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The Water Project: Tulimani Community A -  Fetching Water
The Water Project: Tulimani Community A -  New Well
The Water Project: Tulimani Community A -  Plaque
The Water Project: Tulimani Community A -  Pumping The Well
The Water Project: Tulimani Community A -  Pumping The Well
The Water Project: Tulimani Community A -  Pumping
The Water Project: Tulimani Community A -  Collecting Water
The Water Project: Tulimani Community A -  Completed Well
The Water Project: Tulimani Community A -  Drinking Water From The Well
The Water Project: Tulimani Community A -  Drinking Well Water
The Water Project: Tulimani Community A -  Construction Materials
The Water Project: Tulimani Community A -  Dug Hole For Well
The Water Project: Tulimani Community A -  Handwashing
The Water Project: Tulimani Community A -  Hole For Well
The Water Project: Tulimani Community A -  Learning Materials
The Water Project: Tulimani Community A -  Mixing Soap
The Water Project: Tulimani Community A -  People Listen At Training
The Water Project: Tulimani Community A -  Soapmaking
The Water Project: Tulimani Community A -  Soapmaking
The Water Project: Tulimani Community A -  Tippy Tap Demonstration
The Water Project: Tulimani Community A -  Training
The Water Project: Tulimani Community A -  Agnes Stands Amid Her Growing Maize
The Water Project: Tulimani Community A -  Family Farm
The Water Project: Tulimani Community A -  Agnes Mwanziu Mbusya
The Water Project: Tulimani Community A -  Animal Pen
The Water Project: Tulimani Community A -  At The Scoop Hole
The Water Project: Tulimani Community A -  Cooking Area
The Water Project: Tulimani Community A -  Deep Scoop Hole
The Water Project: Tulimani Community A -  Dish Drying Rack
The Water Project: Tulimani Community A -  Donkey For Hauling Water
The Water Project: Tulimani Community A -  Filling Container
The Water Project: Tulimani Community A -  Group Members
The Water Project: Tulimani Community A -  Hanging Clothes To Dry
The Water Project: Tulimani Community A -  Kitchen
The Water Project: Tulimani Community A -  Large Water Storage Container
The Water Project: Tulimani Community A -  Latrines
The Water Project: Tulimani Community A -  Lifting Container Filled With Water
The Water Project: Tulimani Community A -  Line Up Of Conainters To Be Filled
The Water Project: Tulimani Community A -  Open Water Source
The Water Project: Tulimani Community A -  Preparing To Put Fetched Water Onto Motorbike
The Water Project: Tulimani Community A -  Water Storage Containers

Project Status

Project Type:  Dug Well and Hand Pump

Regional Program: Southeastern Kenya WaSH Program

Impact: 132 Served

Project Phase:  In Service - Dec 2019

Functionality Status:  Functional

Last Checkup: 03/11/2020

Project Features

Click icons to learn about each feature.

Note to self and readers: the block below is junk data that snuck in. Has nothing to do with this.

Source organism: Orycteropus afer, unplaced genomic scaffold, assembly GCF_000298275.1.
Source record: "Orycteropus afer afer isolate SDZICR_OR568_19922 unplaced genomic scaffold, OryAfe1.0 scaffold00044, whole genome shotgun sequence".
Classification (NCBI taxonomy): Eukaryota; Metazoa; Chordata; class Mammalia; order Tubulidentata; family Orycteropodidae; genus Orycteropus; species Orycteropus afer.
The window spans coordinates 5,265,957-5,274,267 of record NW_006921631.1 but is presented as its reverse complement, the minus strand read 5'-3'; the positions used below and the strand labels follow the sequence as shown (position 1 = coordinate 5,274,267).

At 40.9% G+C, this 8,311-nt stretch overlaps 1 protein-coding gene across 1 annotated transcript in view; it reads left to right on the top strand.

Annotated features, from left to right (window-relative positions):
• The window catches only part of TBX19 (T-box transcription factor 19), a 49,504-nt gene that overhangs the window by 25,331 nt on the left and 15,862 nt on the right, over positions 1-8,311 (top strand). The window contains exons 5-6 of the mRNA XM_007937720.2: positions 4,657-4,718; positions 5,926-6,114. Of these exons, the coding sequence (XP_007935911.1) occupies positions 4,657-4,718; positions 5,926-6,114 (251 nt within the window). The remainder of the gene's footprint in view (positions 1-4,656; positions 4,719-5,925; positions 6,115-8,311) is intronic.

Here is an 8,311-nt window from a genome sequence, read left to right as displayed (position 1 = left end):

Tulimani community members fetch water at River Kamulo, located less than two kilometers away from the village. Scoop holes are dug in the riverbed in a bid to access water. The 132 people here have to dig deep scoop holes to reach the water.

Very deep.

The water that is gathered is often very salty and very dirty. The river only flows during the rainy season and dries up completely after the rain ceases. When the river runs dry, people then resort to walking to River Tyaa which is five kilometers away from the community – just to collect equally unsafe water.

The River Tyaa is very far from their community. One has to wake up very early to get to this source. It takes them more than two hours to get there on foot and the queues at the source can force one to wait for a whole day to fetch water. The source is often overcrowded.

Some of these members do not own donkeys, so fetching water from the River Tyaa is exhausting since they have to sometimes make multiple trips to get sufficient water for their household consumption.

During the drought seasons, families lose a lot of their livestock to hunger because they are incapable of sustaining both their needs and those of their domestic animals. Buying water from a local vendor is another option but it is costly and that water is not safe for drinking either.

As a result of these problems, waterborne diseases are rampant. Typhoid and amoeba are the most reported diseases. The expenses incurred on treatment are often too expensive for families to afford.

One person affected by these challenges is Agnes Mbusya, a 61-year-old farmer who cares for two children with disabilities.

She shared her experience with us:

“Personally, I do not have a donkey so the task of fetching water can be really hectic. I have two disabled children living with me and I have to take care of them and ensure they eat, they wear clean clothes, and also bathe. Hence, most of my money ends up being spent on paying vendors to deliver the water jerrycans to my home. If I decide to fetch the water for myself, I have to wake up very early to go to the water source before my children wake up. It is usually very exhausting carrying jerrycans of water – one on my back and the other with my hand as I try to kill two birds with one stone. I once tripped and fell, hurting my ankle in the errands of fetching the water. Attaining clean water is never a guarantee. So, we drink the water as it is.”